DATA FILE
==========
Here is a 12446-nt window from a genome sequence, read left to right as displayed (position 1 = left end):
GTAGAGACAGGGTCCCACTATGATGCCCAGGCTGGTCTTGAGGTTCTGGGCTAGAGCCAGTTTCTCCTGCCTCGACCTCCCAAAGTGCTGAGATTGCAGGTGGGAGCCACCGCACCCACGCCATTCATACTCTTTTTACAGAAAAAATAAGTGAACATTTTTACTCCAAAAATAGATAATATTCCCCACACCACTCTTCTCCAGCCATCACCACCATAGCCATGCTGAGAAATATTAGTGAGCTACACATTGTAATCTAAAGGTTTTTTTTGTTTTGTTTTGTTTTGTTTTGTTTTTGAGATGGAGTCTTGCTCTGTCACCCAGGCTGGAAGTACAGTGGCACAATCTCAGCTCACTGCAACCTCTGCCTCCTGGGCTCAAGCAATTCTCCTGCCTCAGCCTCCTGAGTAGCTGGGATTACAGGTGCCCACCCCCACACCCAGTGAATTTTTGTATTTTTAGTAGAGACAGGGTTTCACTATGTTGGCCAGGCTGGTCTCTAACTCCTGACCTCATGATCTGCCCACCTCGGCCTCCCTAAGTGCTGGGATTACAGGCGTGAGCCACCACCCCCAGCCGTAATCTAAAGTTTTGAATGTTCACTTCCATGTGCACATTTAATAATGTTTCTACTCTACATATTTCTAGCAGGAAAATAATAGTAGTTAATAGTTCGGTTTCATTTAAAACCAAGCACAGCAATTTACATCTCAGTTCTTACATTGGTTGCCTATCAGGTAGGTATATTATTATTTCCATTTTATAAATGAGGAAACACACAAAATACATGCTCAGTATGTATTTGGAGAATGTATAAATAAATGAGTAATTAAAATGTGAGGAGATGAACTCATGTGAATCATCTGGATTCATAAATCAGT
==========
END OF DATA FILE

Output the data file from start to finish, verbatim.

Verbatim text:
Here is a 12446-nt window from a genome sequence, read left to right as displayed (position 1 = left end):
GTAGAGACAGGGTCCCACTATGATGCCCAGGCTGGTCTTGAGGTTCTGGGCTAGAGCCAGTTTCTCCTGCCTCGACCTCCCAAAGTGCTGAGATTGCAGGTGGGAGCCACCGCACCCACGCCATTCATACTCTTTTTACAGAAAAAATAAGTGAACATTTTTACTCCAAAAATAGATAATATTCCCCACACCACTCTTCTCCAGCCATCACCACCATAGCCATGCTGAGAAATATTAGTGAGCTACACATTGTAATCTAAAGGTTTTTTTTGTTTTGTTTTGTTTTGTTTTGTTTTTGAGATGGAGTCTTGCTCTGTCACCCAGGCTGGAAGTACAGTGGCACAATCTCAGCTCACTGCAACCTCTGCCTCCTGGGCTCAAGCAATTCTCCTGCCTCAGCCTCCTGAGTAGCTGGGATTACAGGTGCCCACCCCCACACCCAGTGAATTTTTGTATTTTTAGTAGAGACAGGGTTTCACTATGTTGGCCAGGCTGGTCTCTAACTCCTGACCTCATGATCTGCCCACCTCGGCCTCCCTAAGTGCTGGGATTACAGGCGTGAGCCACCACCCCCAGCCGTAATCTAAAGTTTTGAATGTTCACTTCCATGTGCACATTTAATAATGTTTCTACTCTACATATTTCTAGCAGGAAAATAATAGTAGTTAATAGTTCGGTTTCATTTAAAACCAAGCACAGCAATTTACATCTCAGTTCTTACATTGGTTGCCTATCAGGTAGGTATATTATTATTTCCATTTTATAAATGAGGAAACACACAAAATACATGCTCAGTATGTATTTGGAGAATGTATAAATAAATGAGTAATTAAAATGTGAGGAGATGAACTCATGTGAATCATCTGGATTCATAAATCAGT